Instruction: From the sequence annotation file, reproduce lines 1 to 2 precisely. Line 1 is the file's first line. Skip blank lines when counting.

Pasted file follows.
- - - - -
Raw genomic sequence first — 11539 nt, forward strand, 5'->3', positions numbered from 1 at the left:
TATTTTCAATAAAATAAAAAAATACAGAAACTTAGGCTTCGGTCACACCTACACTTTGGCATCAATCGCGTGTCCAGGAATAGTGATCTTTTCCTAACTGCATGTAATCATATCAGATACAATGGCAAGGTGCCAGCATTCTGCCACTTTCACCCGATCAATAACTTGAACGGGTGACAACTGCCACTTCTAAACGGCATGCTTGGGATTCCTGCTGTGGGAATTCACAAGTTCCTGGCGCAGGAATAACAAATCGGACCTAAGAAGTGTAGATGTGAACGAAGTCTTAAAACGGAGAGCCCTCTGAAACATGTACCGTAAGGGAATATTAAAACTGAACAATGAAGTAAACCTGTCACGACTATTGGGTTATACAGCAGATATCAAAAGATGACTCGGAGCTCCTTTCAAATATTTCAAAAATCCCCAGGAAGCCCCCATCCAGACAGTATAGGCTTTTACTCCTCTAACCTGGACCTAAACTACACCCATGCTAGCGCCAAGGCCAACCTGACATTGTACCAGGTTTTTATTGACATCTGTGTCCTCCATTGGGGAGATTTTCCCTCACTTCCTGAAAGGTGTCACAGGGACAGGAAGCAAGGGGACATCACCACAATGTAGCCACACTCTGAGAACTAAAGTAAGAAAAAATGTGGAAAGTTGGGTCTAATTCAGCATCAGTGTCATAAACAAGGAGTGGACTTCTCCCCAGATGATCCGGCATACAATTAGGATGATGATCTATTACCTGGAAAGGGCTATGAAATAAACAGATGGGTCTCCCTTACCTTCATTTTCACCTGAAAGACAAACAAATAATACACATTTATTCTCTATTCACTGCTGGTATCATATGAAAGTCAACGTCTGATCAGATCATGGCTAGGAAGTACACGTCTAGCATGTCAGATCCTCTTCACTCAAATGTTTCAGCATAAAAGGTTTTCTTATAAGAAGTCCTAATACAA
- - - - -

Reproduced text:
Raw genomic sequence first — 11539 nt, forward strand, 5'->3', positions numbered from 1 at the left:
TATTTTCAATAAAATAAAAAAATACAGAAACTTAGGCTTCGGTCACACCTACACTTTGGCATCAATCGCGTGTCCAGGAATAGTGATCTTTTCCTAACTGCATGTAATCATATCAGATACAATGGCAAGGTGCCAGCATTCTGCCACTTTCACCCGATCAATAACTTGAACGGGTGACAACTGCCACTTCTAAACGGCATGCTTGGGATTCCTGCTGTGGGAATTCACAAGTTCCTGGCGCAGGAATAACAAATCGGACCTAAGAAGTGTAGATGTGAACGAAGTCTTAAAACGGAGAGCCCTCTGAAACATGTACCGTAAGGGAATATTAAAACTGAACAATGAAGTAAACCTGTCACGACTATTGGGTTATACAGCAGATATCAAAAGATGACTCGGAGCTCCTTTCAAATATTTCAAAAATCCCCAGGAAGCCCCCATCCAGACAGTATAGGCTTTTACTCCTCTAACCTGGACCTAAACTACACCCATGCTAGCGCCAAGGCCAACCTGACATTGTACCAGGTTTTTATTGACATCTGTGTCCTCCATTGGGGAGATTTTCCCTCACTTCCTGAAAGGTGTCACAGGGACAGGAAGCAAGGGGACATCACCACAATGTAGCCACACTCTGAGAACTAAAGTAAGAAAAAATGTGGAAAGTTGGGTCTAATTCAGCATCAGTGTCATAAACAAGGAGTGGACTTCTCCCCAGATGATCCGGCATACAATTAGGATGATGATCTATTACCTGGAAAGGGCTATGAAATAAACAGATGGGTCTCCCTTACCTTCATTTTCACCTGAAAGACAAACAAATAATACACATTTATTCTCTATTCACTGCTGGTATCATATGAAAGTCAACGTCTGATCAGATCATGGCTAGGAAGTACACGTCTAGCATGTCAGATCCTCTTCACTCAAATGTTTCAGCATAAAAGGTTTTCTTATAAGAAGTCCTAATACAA